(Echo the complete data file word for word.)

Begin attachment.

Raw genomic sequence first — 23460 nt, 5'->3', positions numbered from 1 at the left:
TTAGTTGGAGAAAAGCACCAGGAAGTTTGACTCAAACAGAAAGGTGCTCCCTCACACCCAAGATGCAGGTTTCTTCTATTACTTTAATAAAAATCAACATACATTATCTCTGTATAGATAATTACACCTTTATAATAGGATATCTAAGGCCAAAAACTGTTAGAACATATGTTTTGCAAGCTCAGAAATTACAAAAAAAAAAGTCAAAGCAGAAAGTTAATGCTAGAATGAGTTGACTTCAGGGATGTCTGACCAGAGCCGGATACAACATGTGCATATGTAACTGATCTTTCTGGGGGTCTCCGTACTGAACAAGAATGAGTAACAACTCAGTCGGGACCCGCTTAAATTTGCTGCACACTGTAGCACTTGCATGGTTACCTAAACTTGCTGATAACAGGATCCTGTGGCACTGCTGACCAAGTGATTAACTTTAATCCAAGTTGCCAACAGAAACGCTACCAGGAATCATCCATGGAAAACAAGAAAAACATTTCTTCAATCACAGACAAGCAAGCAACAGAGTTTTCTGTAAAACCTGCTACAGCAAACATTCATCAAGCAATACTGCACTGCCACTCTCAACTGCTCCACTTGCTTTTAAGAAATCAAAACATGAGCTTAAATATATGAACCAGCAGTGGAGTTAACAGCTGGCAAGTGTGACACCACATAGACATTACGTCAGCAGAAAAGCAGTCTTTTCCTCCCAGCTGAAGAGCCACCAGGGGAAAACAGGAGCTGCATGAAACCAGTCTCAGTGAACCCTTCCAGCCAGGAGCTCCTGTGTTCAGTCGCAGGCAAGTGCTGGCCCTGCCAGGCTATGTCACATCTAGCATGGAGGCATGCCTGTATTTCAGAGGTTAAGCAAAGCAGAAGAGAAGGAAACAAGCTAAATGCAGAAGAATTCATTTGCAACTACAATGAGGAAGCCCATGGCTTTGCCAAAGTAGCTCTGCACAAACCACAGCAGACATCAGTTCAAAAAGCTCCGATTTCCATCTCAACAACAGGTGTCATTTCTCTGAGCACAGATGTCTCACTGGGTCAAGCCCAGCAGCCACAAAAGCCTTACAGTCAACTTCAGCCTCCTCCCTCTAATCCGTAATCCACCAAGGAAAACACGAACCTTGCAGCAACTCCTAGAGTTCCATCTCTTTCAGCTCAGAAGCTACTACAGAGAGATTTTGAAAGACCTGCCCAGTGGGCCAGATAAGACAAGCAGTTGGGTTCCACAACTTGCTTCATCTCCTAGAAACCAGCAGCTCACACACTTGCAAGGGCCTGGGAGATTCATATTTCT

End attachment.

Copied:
Raw genomic sequence first — 23460 nt, 5'->3', positions numbered from 1 at the left:
TTAGTTGGAGAAAAGCACCAGGAAGTTTGACTCAAACAGAAAGGTGCTCCCTCACACCCAAGATGCAGGTTTCTTCTATTACTTTAATAAAAATCAACATACATTATCTCTGTATAGATAATTACACCTTTATAATAGGATATCTAAGGCCAAAAACTGTTAGAACATATGTTTTGCAAGCTCAGAAATTACAAAAAAAAAAGTCAAAGCAGAAAGTTAATGCTAGAATGAGTTGACTTCAGGGATGTCTGACCAGAGCCGGATACAACATGTGCATATGTAACTGATCTTTCTGGGGGTCTCCGTACTGAACAAGAATGAGTAACAACTCAGTCGGGACCCGCTTAAATTTGCTGCACACTGTAGCACTTGCATGGTTACCTAAACTTGCTGATAACAGGATCCTGTGGCACTGCTGACCAAGTGATTAACTTTAATCCAAGTTGCCAACAGAAACGCTACCAGGAATCATCCATGGAAAACAAGAAAAACATTTCTTCAATCACAGACAAGCAAGCAACAGAGTTTTCTGTAAAACCTGCTACAGCAAACATTCATCAAGCAATACTGCACTGCCACTCTCAACTGCTCCACTTGCTTTTAAGAAATCAAAACATGAGCTTAAATATATGAACCAGCAGTGGAGTTAACAGCTGGCAAGTGTGACACCACATAGACATTACGTCAGCAGAAAAGCAGTCTTTTCCTCCCAGCTGAAGAGCCACCAGGGGAAAACAGGAGCTGCATGAAACCAGTCTCAGTGAACCCTTCCAGCCAGGAGCTCCTGTGTTCAGTCGCAGGCAAGTGCTGGCCCTGCCAGGCTATGTCACATCTAGCATGGAGGCATGCCTGTATTTCAGAGGTTAAGCAAAGCAGAAGAGAAGGAAACAAGCTAAATGCAGAAGAATTCATTTGCAACTACAATGAGGAAGCCCATGGCTTTGCCAAAGTAGCTCTGCACAAACCACAGCAGACATCAGTTCAAAAAGCTCCGATTTCCATCTCAACAACAGGTGTCATTTCTCTGAGCACAGATGTCTCACTGGGTCAAGCCCAGCAGCCACAAAAGCCTTACAGTCAACTTCAGCCTCCTCCCTCTAATCCGTAATCCACCAAGGAAAACACGAACCTTGCAGCAACTCCTAGAGTTCCATCTCTTTCAGCTCAGAAGCTACTACAGAGAGATTTTGAAAGACCTGCCCAGTGGGCCAGATAAGACAAGCAGTTGGGTTCCACAACTTGCTTCATCTCCTAGAAACCAGCAGCTCACACACTTGCAAGGGCCTGGGAGATTCATATTTCT